The other 80 percent is transportation and buildings. But I am confident that in some years, electric vehicles will be cheaper than normal fuel cars. These autonomous vehicles could reduce the number of vehicles in cities by three, which would reduce pollution, traffic, and costs.

IPS: The institute must also face challenges when promoting green growth. Is shifting investment patterns its biggest challenge?

FR: Yes. The hardest has been convincing Southeast Asian countries with fast-growing economies. They still invest in coal. Convincing those governments that solar and wind are cheaper remains the biggest challenge.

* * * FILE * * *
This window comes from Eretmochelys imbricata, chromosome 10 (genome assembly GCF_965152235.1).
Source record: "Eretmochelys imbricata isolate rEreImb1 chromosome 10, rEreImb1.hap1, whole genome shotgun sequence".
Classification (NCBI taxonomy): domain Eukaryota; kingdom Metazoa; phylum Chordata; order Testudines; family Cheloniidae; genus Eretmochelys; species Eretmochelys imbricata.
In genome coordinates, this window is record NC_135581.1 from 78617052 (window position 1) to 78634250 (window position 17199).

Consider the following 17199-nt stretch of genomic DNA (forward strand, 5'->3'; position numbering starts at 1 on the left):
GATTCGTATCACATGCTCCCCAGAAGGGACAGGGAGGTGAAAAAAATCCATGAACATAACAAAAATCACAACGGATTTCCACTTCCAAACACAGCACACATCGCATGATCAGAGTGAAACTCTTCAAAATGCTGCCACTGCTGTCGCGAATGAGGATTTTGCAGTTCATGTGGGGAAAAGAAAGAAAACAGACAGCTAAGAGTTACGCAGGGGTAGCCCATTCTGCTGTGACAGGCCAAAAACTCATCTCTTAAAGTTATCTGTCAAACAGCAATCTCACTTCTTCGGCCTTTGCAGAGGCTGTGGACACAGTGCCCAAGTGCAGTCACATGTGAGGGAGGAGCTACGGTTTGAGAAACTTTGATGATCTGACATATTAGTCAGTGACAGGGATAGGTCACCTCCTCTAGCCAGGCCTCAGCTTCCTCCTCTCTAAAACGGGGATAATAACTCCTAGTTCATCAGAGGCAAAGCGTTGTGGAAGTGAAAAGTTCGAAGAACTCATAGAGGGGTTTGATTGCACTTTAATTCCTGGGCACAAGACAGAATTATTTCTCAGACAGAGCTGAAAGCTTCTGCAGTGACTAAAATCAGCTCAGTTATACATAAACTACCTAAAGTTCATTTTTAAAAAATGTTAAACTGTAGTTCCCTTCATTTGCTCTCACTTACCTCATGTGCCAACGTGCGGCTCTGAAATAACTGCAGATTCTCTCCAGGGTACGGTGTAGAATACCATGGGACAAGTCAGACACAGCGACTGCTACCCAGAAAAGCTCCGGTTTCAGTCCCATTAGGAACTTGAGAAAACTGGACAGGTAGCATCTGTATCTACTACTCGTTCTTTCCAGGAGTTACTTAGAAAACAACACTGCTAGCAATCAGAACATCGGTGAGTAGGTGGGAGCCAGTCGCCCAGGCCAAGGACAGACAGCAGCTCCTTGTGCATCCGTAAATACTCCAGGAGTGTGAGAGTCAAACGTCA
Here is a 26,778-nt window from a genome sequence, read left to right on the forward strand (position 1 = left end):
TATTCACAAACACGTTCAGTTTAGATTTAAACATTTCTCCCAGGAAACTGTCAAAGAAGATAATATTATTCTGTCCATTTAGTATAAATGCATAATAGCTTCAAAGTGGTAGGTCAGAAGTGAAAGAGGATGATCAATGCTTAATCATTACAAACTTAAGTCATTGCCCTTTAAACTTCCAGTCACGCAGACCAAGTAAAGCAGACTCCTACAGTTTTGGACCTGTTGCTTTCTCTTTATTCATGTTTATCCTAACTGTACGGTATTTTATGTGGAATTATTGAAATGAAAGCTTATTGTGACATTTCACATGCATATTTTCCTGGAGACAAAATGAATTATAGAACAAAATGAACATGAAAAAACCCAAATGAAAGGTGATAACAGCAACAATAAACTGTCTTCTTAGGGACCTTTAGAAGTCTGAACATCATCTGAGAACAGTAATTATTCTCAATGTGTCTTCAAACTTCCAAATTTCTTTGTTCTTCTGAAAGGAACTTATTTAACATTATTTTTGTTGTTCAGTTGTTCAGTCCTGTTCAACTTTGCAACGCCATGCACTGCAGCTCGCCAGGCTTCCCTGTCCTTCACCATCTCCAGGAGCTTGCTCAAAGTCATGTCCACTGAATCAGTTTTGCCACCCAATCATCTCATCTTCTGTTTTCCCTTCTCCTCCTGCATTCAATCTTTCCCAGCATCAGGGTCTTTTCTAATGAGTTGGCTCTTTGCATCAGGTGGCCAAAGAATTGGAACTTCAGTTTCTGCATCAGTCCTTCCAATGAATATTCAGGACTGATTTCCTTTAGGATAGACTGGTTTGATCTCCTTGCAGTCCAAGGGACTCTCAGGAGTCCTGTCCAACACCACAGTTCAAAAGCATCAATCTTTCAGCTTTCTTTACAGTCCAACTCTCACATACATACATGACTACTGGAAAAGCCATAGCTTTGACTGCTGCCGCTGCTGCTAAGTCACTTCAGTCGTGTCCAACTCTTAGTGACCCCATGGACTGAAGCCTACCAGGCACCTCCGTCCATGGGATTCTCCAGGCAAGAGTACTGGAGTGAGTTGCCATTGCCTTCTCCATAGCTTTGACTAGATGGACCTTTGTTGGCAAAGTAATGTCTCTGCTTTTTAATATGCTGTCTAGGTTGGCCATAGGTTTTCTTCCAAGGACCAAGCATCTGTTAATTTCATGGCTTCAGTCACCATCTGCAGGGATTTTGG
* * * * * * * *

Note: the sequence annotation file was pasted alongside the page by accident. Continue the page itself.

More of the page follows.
Sometimes we also find resistance in the utilities, companies that work with fossil fuels. We’ve had one government for which we did a plan for renewable energies, and then they told us they had already signed with fossil fuels. There are also countries where hotels want to put solars on their rooftops, but utilities say: “we will cut you off the grid.”

However, once the government agrees, it can take a short amount of time for them to transition to sustainable energies. In India it took two years. India had coal fired power plants. But as soon as the price of renewables decreased, the coal fired plants went down.

The example of Canberra (Australia) is also enlightening. They decided they wanted to be renewable by 2020. So, they put solars in schools, and they made it accessible so people could also put it on their homes. People got used to it and then they moved to utility-scale renewables.